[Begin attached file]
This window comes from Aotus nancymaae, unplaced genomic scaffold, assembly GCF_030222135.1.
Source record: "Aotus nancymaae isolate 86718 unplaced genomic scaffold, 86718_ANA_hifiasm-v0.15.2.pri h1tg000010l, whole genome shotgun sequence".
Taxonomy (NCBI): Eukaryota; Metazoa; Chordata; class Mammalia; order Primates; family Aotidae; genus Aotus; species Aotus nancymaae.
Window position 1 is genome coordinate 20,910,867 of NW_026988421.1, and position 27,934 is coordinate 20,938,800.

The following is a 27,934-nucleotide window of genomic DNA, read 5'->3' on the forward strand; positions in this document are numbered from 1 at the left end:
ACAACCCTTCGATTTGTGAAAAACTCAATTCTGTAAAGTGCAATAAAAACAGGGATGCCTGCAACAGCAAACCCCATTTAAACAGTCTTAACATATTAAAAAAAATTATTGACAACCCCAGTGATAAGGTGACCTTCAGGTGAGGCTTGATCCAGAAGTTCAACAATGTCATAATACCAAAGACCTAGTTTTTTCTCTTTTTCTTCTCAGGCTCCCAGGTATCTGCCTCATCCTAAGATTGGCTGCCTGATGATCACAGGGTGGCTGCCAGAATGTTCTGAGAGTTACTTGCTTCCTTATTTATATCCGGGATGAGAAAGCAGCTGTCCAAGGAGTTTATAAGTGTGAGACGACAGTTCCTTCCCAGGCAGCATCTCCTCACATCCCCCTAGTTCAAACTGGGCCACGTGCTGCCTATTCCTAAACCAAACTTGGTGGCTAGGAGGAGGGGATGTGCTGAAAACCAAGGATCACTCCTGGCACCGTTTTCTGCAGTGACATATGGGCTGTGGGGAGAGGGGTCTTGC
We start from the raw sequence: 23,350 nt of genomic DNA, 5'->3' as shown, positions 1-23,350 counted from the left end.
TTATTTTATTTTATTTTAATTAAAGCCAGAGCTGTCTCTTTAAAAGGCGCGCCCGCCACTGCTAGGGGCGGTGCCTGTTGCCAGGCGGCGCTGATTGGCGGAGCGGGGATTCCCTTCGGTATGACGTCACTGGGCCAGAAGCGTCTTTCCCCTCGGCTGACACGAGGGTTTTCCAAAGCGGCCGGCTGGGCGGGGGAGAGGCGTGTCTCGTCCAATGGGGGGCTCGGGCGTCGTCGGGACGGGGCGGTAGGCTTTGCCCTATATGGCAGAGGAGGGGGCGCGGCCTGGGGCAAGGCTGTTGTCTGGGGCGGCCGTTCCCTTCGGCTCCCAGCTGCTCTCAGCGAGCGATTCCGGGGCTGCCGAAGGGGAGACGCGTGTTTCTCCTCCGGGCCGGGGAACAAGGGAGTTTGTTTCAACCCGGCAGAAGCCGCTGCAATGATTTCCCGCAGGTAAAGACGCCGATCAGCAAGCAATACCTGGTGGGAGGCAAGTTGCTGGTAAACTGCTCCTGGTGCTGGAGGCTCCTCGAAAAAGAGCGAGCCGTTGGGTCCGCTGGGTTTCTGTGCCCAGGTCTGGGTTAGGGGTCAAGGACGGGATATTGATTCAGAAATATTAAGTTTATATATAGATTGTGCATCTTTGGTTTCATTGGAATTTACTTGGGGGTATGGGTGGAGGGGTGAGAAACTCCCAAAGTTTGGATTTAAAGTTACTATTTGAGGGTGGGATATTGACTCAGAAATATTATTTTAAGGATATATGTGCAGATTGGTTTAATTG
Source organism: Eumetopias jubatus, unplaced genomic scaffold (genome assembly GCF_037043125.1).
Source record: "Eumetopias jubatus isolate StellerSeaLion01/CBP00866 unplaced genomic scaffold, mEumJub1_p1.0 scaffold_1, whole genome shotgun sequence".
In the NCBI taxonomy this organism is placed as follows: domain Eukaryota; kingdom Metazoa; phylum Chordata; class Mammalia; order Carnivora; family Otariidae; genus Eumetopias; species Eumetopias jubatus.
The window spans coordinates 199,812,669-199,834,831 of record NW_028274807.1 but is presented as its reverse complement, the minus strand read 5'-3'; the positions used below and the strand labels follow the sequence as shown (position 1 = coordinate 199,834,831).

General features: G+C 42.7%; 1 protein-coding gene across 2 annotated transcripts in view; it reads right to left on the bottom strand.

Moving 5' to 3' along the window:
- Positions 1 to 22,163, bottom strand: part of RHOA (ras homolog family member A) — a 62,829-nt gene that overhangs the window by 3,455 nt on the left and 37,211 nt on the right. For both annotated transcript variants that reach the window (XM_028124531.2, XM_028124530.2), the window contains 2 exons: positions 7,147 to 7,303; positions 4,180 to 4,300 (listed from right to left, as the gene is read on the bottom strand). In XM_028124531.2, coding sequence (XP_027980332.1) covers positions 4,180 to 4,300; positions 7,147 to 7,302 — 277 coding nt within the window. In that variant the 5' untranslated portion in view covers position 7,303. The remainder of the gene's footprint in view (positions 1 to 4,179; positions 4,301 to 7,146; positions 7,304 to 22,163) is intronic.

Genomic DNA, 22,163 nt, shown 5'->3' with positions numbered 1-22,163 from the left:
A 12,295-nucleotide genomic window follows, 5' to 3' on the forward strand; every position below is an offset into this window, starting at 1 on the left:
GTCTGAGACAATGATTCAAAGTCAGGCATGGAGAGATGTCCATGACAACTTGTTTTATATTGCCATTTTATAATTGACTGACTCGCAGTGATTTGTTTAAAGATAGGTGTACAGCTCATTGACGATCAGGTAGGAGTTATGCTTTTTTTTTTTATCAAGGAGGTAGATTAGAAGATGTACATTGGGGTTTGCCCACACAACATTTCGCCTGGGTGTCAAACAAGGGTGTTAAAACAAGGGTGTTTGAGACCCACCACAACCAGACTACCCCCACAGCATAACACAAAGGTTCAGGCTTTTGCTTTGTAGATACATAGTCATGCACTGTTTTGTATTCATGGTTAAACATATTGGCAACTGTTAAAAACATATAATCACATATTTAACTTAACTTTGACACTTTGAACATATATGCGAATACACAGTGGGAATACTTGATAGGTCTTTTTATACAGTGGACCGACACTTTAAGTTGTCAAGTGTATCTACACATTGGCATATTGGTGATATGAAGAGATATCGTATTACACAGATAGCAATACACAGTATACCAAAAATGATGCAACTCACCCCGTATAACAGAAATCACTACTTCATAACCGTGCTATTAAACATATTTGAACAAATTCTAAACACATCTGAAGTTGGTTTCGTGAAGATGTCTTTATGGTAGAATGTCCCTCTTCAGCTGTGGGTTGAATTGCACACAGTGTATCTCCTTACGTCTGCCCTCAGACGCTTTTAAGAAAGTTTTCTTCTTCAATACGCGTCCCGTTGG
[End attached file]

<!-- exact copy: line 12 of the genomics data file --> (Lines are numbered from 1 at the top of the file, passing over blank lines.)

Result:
The window spans coordinates 199,812,669-199,834,831 of record NW_028274807.1 but is presented as its reverse complement, the minus strand read 5'-3'; the positions used below and the strand labels follow the sequence as shown (position 1 = coordinate 199,834,831).